Your baby’s genitals: What you need to know

Newborns don’t come with a manual, so here’s how to keep bubba feeling ― and smelling ― healthy “down there”!

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Caring for a newborn is a minefield, since you need to bone up on a gazillion things, from breastfeeding, to sleep, to babycare and hygiene.

An often neglected aspect in newborn care is taking care of your little one’s genitals. Sure, you make sure to wipe away all the gunk during diaper changes, but how do you know that everything is as it should be?

What to expect in a newborn

Your baby’s male or female parts may appear more swollen than usual at birth. This is due to exposure to the mum’s hormones during birth, or it could be due to slight birth trauma, which could cause bruising and swelling.

For newborn boys, the foreskin ― or the skin that covers the tip of the penis ― is normally tight and shouldn’t be pulled back.

For newborn girls, you may see a vaginal discharge that may be white or bloody. This, again, is caused by the hormone oestrogen that the mum passes to her during birth. If you see a small piece of flesh protruding between the labia (lips of your baby girl’s vagina), don’t panic. It’s probably a hymenal tag and will recede into the labia as she matures.

Genital conditions your baby might have

Your baby may have a genital condition at birth, or he or she may develop it later on. Many of these are temporary and may or may not require treatment. Here are some of them.

· Undescended testicles
Your baby boy’s testicles, which will be formed inside his abdomen before he is born, usually descend into the scrotum just before birth. “In a small percentage of cases, the testis is found in the groin,” says Dr Dale Lincoln Loh, head and senior consultant at the department of paediatric surgery at National University Hospital. In many cases, the testicles move naturally into the scrotum in the first few months. “But if not descended by the age of 6 months, it would need to be surgically brought down by the age of 2,” Dr Loh adds.

· Inguinal hernia
This condition can occur in both baby boys and girls, though it is far more prevalent in boys. Usually seen as a lump in the groin region, it happens when an opening, called a deep inguinal ring, in the groin fails to close at birth. The lump is caused by “the intestine prolapsing through the opening and getting stuck,” explains Dr Loh. The inguinal hernia would need to be closed surgically by an operation called an inguinal herniotomy.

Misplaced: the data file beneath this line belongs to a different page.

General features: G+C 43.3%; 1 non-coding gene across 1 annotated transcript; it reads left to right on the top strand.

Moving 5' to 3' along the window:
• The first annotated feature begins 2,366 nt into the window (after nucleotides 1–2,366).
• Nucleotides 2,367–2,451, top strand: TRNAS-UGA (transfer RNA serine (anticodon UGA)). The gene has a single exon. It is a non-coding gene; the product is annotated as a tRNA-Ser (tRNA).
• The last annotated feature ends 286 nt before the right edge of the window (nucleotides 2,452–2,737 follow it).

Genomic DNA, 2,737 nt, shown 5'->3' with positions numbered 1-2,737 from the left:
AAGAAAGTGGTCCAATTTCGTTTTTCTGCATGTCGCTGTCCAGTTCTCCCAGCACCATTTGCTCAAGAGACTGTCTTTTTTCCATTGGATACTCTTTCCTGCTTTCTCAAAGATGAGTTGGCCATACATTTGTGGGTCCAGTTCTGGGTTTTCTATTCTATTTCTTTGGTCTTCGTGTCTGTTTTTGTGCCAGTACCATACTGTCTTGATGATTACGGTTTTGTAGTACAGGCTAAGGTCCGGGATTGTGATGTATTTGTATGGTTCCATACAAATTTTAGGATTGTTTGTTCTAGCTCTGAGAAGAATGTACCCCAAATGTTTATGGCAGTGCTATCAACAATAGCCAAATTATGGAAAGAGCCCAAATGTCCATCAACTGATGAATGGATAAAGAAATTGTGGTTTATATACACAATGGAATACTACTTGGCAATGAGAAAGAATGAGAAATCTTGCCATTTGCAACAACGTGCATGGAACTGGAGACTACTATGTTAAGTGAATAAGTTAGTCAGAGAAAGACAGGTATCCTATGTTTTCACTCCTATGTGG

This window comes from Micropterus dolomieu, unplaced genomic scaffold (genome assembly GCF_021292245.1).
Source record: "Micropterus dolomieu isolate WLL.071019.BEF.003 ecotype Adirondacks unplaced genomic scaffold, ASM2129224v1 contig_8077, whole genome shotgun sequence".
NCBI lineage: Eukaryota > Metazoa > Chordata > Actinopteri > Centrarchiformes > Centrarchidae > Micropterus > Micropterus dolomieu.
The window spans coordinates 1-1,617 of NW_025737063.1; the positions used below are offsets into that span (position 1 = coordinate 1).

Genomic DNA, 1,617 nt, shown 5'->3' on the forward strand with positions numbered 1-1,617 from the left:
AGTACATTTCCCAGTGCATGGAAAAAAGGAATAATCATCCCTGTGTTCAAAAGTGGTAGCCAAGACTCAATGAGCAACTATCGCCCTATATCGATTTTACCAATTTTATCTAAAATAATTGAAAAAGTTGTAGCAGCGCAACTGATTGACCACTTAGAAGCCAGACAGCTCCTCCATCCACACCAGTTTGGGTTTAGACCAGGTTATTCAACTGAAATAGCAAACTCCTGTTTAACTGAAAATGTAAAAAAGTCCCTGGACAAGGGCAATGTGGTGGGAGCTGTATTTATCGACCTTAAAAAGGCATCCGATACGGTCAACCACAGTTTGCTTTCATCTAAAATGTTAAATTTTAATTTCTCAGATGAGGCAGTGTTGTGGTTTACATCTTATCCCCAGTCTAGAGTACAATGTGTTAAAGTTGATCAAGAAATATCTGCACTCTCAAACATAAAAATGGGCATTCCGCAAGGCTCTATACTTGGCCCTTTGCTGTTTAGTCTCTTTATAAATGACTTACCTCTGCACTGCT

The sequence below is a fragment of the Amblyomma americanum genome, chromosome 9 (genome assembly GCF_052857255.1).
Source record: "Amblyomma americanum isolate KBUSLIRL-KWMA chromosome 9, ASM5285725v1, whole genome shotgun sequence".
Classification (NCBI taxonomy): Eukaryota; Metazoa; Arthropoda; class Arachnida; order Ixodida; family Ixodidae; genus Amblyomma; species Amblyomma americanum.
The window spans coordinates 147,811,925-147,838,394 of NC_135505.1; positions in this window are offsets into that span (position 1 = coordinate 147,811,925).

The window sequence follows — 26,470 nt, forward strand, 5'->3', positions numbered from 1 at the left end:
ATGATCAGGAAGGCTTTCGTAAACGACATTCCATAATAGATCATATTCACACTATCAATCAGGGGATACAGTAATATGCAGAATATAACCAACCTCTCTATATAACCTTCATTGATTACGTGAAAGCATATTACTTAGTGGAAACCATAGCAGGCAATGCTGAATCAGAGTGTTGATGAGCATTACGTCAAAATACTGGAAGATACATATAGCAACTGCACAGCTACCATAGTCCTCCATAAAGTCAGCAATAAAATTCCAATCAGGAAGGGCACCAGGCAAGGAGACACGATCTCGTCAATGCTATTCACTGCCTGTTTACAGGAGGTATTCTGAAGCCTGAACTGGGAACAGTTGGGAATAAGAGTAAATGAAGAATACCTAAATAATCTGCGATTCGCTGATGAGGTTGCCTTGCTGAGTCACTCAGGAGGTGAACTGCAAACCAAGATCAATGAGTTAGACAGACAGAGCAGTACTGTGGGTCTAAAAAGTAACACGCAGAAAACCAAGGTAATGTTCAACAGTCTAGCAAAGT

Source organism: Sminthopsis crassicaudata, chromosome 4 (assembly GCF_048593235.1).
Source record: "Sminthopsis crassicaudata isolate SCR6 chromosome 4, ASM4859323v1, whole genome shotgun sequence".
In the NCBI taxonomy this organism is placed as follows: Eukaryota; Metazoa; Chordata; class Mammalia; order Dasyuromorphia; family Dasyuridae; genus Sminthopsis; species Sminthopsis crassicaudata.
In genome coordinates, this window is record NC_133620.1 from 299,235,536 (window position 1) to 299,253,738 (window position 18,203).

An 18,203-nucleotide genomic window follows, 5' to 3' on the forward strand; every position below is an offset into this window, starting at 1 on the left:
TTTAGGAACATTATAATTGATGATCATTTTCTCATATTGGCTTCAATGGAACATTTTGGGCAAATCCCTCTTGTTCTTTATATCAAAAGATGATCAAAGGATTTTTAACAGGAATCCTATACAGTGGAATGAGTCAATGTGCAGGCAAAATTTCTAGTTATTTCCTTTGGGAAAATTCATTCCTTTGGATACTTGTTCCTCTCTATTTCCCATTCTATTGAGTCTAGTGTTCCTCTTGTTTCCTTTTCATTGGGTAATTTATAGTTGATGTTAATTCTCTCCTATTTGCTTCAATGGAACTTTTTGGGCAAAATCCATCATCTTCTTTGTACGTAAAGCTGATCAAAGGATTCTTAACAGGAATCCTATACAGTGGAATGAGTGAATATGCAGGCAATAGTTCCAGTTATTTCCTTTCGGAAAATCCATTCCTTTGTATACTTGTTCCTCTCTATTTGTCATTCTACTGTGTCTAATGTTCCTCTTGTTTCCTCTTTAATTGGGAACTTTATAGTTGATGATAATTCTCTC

Your baby boy’s testicles, which will be formed inside his abdomen before he is born, usually descend into the scrotum just before birth.

· Labial adhesions
When the lips of the vagina ― or labia ― are fused by a thin membrane, the vaginal opening is not visible. “It is usually asymptomatic, but can be treated with topical oestrogen cream,” Dr Loh says. In many cases, the condition resolves naturally.

· Hypospadias
This is a congenital abnormality of the penis. The condition presents itself in three ways: 1. The urethral opening is not at the tip of the penis; 2. Some parts of the foreskin is missing; 3. The penis may be bent or curved. “One or two operations may be required to correct the abnormalities,” Dr Loh says.

· Urinary Tract Infections
UTIs can happen in both baby boys and girls and it’s an infection of the urinary tract, which is made up of the kidneys, ureters, bladder and urethra. It’s usually caused by bacteria, but can occasionally be caused by a virus. The doctor will treat the UTI with a course of antibiotics.

If your baby boy has recurrent infections of his foreskin, recurrent UTIs, or if he has a very tight foreskin opening that causes the end of his foreskin to balloon or swell up when he passes urine, he may need a circumcision. “If he is well, and does not have any of the above indications, then a circumcision is not recommended,” notes Dr Loh. Circumcisions may be carried out for religious reasons.

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Observing good hygiene practices keeps your baby clean and healthy “down there”. Here are some pointers:

Boys
· For a circumcised baby boy, rinse the genital area while bathing him. You don’t have to use soap, but if you do, use only a small amount of a gentle baby cleanser.
· For the uncircumcised boy, clean only the outside of the foreskin. You may see a milky white substance under your baby’s foreskin ― it’s a harmless substance called smegma and is made up of dead skin cells and natural secretions.

Girls
· Using a moistened cotton ball, hold your baby girl’s legs apart and always wipe from front to back to prevent infection. The urethra, vagina and rectum are very close together, so it is easy to spread germs from one organ to the other.

The urethra, vagina and rectum are very close together, so it is easy to spread germs from one organ to the other.

Diaper rash around the genital area is common. It is usually caused by prolonged exposure to urine or stool, which can irritate your baby's delicate skin.

Here are ways you can prevent your baby from developing a diaper rash.

· Change him or her regularly.
· Avoid letting her sit in wet or damp clothes.
· Use a barrier cream at the first sign of redness or irritation.
· Air her bottom whenever possible.

If your baby’s genital area has a rash, these are several ways you can soothe it.
· Use a cotton ball dipped in clean, boiled water for diaper changes, so as to avoid harsh chemicals present in some baby wipes.
· A barrier cream can help to soothe and heal the rash.
· Consider using cloth diapers ― these are generally more gentle on bubba’s delicate skin than disposable ones.
· Let your baby sit in a shallow bath of warm water mixed with half a cup of baking soda.
· If the rash hasn’t improved after a few days, see the doctor to make sure it isn’t an yeast infection.

Photos: iStock

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